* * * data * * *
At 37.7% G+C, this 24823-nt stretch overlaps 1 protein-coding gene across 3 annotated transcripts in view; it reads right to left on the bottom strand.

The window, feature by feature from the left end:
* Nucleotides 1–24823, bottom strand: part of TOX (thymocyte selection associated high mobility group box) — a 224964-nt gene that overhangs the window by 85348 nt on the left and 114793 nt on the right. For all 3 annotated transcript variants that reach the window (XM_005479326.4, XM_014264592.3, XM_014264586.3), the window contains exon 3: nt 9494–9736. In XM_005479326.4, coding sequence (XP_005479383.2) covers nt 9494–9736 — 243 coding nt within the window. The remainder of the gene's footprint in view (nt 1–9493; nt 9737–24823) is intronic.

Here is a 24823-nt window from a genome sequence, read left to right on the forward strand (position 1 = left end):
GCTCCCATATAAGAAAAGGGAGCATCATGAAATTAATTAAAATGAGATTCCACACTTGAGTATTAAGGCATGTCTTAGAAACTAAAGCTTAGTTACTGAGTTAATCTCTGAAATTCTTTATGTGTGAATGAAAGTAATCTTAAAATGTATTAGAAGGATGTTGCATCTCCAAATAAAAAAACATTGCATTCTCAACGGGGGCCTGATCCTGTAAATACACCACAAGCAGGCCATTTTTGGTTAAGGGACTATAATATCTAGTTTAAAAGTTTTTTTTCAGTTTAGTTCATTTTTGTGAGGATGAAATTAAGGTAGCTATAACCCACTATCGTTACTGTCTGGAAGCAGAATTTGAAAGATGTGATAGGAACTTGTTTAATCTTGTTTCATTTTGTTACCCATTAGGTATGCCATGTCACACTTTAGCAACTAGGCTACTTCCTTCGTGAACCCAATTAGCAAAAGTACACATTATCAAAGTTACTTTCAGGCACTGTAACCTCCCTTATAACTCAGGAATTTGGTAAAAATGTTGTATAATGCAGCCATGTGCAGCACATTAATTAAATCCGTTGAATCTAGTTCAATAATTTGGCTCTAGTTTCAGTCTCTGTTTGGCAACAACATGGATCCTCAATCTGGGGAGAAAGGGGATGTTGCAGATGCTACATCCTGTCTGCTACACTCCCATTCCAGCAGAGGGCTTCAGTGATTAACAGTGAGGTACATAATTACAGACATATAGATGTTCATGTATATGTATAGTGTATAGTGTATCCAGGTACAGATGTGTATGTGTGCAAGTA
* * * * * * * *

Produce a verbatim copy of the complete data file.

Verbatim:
At 37.7% G+C, this 24823-nt stretch overlaps 1 protein-coding gene across 3 annotated transcripts in view; it reads right to left on the bottom strand.

The window, feature by feature from the left end:
* Nucleotides 1–24823, bottom strand: part of TOX (thymocyte selection associated high mobility group box) — a 224964-nt gene that overhangs the window by 85348 nt on the left and 114793 nt on the right. For all 3 annotated transcript variants that reach the window (XM_005479326.4, XM_014264592.3, XM_014264586.3), the window contains exon 3: nt 9494–9736. In XM_005479326.4, coding sequence (XP_005479383.2) covers nt 9494–9736 — 243 coding nt within the window. The remainder of the gene's footprint in view (nt 1–9493; nt 9737–24823) is intronic.

Here is a 24823-nt window from a genome sequence, read left to right on the forward strand (position 1 = left end):
GCTCCCATATAAGAAAAGGGAGCATCATGAAATTAATTAAAATGAGATTCCACACTTGAGTATTAAGGCATGTCTTAGAAACTAAAGCTTAGTTACTGAGTTAATCTCTGAAATTCTTTATGTGTGAATGAAAGTAATCTTAAAATGTATTAGAAGGATGTTGCATCTCCAAATAAAAAAACATTGCATTCTCAACGGGGGCCTGATCCTGTAAATACACCACAAGCAGGCCATTTTTGGTTAAGGGACTATAATATCTAGTTTAAAAGTTTTTTTTCAGTTTAGTTCATTTTTGTGAGGATGAAATTAAGGTAGCTATAACCCACTATCGTTACTGTCTGGAAGCAGAATTTGAAAGATGTGATAGGAACTTGTTTAATCTTGTTTCATTTTGTTACCCATTAGGTATGCCATGTCACACTTTAGCAACTAGGCTACTTCCTTCGTGAACCCAATTAGCAAAAGTACACATTATCAAAGTTACTTTCAGGCACTGTAACCTCCCTTATAACTCAGGAATTTGGTAAAAATGTTGTATAATGCAGCCATGTGCAGCACATTAATTAAATCCGTTGAATCTAGTTCAATAATTTGGCTCTAGTTTCAGTCTCTGTTTGGCAACAACATGGATCCTCAATCTGGGGAGAAAGGGGATGTTGCAGATGCTACATCCTGTCTGCTACACTCCCATTCCAGCAGAGGGCTTCAGTGATTAACAGTGAGGTACATAATTACAGACATATAGATGTTCATGTATATGTATAGTGTATAGTGTATCCAGGTACAGATGTGTATGTGTGCAAGTA